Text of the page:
Summit County Sheriff’s Deputies remain hospitalized after accidents |

Summit County Sheriff’s Deputies remain hospitalized after accidents

Fall from horse, car wreck lead to serious injuries

Summit County Sheriff's Sgt. Andy Crnich, left, and Deputy Greg Young were seriously injured in accidents just before the Fourth of July weekend.
Courtesy of the Summit County Sheriff's Office

A pair of Summit County Sheriff’s Deputies have been seriously injured and remained hospitalized Tuesday morning in separate accidents last week, one involving a mounted patrol in the Uinta Mountains and the other a car accident in Colorado.

Both deputies are expected to survive, according to Sheriff’s Lt. Andrew Wright.

“Whenever someone is injured, when it’s one of our own, we’re so close-knit within the profession, it really affects everyone,” Wright said.

Both incidents happened around the Fourth of July holiday weekend.

Sgt. Andy Crnich was on mounted patrol in the Uinta Mountains on Friday when his horse stumbled and fell, Wright said. The horse rolled on top of Crnich and broke several of the sergeant’s ribs as well as vertebrae in his back.

As of Tuesday, Crnich was improving daily and anticipating being released from the hospital, Wright said.

Deputy Greg Young was on vacation when he was involved in a serious car accident, Wright said. Young remained in very serious condition Tuesday morning and Wright said it might be weeks before he could be relocated closer to family in Utah.

“Our hearts are broken for him,” Wright said. “It’s been a tough weekend for our office.”

Crnich and Young are experienced law enforcement officers, with 18 years and 9 years experience working for the Summit County Sheriff’s Office, respectively. Crnich has also been active with the South Summit Fire District for 22 years, according to a social media post from the district.

“Needless to say he is a man of unparalleled service to our community,” the district said.

Crnich’s accident happened on the Weber River Trail of the Uinta-Wasatch-Cache National Forest, according to a report from the Sheriff’s Office.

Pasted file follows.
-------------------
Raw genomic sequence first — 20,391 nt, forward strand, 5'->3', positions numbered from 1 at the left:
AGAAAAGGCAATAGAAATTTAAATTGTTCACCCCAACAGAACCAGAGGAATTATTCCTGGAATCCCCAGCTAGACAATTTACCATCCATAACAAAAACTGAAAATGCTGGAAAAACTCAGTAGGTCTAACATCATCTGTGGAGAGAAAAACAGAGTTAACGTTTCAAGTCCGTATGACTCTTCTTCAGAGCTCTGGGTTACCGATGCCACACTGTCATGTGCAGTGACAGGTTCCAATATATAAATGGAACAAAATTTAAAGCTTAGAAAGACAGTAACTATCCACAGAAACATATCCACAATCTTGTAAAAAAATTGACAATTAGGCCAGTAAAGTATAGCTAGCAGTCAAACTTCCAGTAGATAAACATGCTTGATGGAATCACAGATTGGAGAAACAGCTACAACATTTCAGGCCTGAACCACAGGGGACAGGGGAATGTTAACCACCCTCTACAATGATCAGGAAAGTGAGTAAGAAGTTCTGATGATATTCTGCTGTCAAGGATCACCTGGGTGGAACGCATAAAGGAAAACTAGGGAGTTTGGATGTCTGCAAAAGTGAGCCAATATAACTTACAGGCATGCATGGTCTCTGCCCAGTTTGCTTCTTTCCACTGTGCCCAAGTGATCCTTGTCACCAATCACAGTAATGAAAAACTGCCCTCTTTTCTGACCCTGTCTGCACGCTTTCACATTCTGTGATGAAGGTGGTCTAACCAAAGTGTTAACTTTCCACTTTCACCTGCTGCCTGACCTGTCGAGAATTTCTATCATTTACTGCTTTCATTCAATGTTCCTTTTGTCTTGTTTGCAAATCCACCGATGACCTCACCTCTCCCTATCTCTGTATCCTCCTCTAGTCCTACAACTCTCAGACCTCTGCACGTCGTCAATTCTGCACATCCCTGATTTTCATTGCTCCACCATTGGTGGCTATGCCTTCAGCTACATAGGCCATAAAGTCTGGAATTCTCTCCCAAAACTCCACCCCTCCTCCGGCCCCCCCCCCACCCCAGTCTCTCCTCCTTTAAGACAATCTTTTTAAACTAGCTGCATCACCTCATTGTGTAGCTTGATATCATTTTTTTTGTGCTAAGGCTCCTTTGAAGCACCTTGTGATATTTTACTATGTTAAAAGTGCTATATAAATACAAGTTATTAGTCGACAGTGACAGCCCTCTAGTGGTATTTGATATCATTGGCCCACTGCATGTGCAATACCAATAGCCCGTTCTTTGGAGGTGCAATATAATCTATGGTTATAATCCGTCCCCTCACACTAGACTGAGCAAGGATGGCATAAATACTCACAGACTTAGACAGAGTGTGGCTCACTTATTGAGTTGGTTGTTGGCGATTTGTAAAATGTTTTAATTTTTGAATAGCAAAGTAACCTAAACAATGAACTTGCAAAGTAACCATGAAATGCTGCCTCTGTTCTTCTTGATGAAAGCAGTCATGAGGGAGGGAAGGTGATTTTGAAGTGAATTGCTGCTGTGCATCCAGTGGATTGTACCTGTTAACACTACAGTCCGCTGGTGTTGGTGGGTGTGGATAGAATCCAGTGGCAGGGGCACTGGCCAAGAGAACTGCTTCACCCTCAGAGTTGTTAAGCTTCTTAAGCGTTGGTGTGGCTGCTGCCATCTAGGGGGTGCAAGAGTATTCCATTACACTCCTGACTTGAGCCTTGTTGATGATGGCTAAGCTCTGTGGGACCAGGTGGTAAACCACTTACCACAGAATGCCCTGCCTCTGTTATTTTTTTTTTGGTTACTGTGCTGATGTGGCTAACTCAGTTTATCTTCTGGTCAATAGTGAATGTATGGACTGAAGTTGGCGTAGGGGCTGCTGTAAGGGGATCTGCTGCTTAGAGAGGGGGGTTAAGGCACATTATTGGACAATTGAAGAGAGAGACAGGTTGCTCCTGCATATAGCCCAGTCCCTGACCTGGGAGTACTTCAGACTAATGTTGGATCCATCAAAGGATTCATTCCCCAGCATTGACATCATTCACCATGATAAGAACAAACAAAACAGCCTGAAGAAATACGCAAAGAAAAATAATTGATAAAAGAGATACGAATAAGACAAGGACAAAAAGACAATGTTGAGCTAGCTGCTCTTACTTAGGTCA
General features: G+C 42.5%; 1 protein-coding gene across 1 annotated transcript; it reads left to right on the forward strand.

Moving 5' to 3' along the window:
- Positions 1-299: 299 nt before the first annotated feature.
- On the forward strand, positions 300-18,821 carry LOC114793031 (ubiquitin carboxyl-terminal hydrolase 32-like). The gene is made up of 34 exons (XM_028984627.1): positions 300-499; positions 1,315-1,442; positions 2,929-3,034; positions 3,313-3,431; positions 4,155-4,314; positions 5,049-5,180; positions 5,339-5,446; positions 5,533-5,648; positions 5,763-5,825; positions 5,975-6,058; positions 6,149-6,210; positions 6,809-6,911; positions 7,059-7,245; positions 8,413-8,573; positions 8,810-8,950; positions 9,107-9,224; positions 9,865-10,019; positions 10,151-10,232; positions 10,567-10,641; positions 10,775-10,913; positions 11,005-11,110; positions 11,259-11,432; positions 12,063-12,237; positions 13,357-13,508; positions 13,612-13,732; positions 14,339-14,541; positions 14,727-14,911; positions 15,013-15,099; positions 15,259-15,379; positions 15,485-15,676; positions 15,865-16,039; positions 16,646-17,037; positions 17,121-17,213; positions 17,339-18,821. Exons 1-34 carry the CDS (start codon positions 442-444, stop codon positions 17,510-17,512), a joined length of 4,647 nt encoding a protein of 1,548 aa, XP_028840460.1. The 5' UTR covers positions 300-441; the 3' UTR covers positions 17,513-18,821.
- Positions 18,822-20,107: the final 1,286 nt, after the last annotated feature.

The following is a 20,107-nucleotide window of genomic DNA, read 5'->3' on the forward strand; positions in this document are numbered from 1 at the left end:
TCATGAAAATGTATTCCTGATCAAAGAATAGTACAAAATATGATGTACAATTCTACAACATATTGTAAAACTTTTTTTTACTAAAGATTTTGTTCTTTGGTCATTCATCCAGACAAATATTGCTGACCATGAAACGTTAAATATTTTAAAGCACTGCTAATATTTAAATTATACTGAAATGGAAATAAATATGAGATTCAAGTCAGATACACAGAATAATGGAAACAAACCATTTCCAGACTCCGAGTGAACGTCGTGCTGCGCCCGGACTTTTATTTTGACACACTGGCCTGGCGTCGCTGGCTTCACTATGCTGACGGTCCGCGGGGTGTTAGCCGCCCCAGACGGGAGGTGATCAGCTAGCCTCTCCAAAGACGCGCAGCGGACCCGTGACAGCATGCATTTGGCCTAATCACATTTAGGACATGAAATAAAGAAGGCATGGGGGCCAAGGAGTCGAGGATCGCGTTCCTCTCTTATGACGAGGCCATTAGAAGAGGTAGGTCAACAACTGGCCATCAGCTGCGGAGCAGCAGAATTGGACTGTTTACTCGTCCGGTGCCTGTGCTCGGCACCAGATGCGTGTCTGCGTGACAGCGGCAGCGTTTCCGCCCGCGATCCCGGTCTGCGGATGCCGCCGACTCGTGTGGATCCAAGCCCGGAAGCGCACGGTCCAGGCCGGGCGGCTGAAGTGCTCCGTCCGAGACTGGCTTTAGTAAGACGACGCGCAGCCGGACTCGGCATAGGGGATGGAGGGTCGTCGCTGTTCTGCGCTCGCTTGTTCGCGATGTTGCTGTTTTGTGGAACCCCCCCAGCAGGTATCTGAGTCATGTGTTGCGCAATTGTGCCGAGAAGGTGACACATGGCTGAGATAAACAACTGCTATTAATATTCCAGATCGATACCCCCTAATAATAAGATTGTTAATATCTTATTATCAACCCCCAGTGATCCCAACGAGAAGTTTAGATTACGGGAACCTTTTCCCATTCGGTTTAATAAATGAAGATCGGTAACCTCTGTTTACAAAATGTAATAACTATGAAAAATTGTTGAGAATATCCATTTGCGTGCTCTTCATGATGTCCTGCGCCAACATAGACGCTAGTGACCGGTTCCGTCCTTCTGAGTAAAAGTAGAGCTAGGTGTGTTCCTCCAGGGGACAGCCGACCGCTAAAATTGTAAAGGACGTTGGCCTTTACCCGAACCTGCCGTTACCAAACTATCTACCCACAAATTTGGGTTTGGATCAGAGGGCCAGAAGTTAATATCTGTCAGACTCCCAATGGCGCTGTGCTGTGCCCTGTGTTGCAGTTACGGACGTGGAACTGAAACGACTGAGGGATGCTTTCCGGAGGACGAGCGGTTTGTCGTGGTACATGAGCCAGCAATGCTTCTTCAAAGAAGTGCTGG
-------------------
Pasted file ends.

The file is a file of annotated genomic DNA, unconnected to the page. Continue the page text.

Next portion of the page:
Wright said Crnich was patrolling the forest on horseback along with a partner. The Sheriff’s Office conducts mounted patrols in the forest when it is especially busy, Wright said.

The pair were patrolling east of Oakley when Crnich’s horse slipped on a boulder and started to fall down a ledge, Wright said. Crnich tried to jump clear but the horse rolled on top of him.

Wright said the horse was uninjured.

After the fall, the other deputy radioed for help and three helicopters mobilized to the scene. One delivered search-and-rescue crew members to load Crnich onto a stretcher to be airlifted. He was hoisted to a nearby meadow where a waiting medical helicopter transported him to a hospital in the Salt Lake Valley.

Wright said he visited Crnich on Monday and that he appeared to be in good spirits, considering the circumstances.

“He’s getting better day by day,” Wright said. “… We’re grateful it wasn’t a worse outcome, but definitely not something we like to deal with, especially when we’re out there trying to help others.”

The car accident that hospitalized Young occurred on a busy stretch of road in Colorado Springs on July 1. Wright said Young was on vacation with his family to attend a softball tournament in which his daughter was playing.

Young was alone in his car Thursday morning when he attempted to take a left turn from a business parking lot onto the busy street.

“It sounds like, according to reports out of Colorado, that there were allegedly street racers that were going down this roadway. He was T-boned by one of them,” Wright said. “From what I heard, they estimated speeds above 70 mph when they T-boned Greg. He is not doing well.”

Wright said Young had extensive trauma, was in intensive care and underwent multiple surgeries.

His family and the Utah Fraternal Order of Police, a police union, have been working together to relocate Young to a hospital closer to home, Wright said, but the transfer must wait until Young’s condition stabilizes.

“He has been improving each day which, of course, we’re grateful to hear,” Wright said. “But it sounds like it could be weeks before we could get him to a hospital here in Utah.”

Wright suggested those who want to support Young’s recovery could visit a fundraiser at

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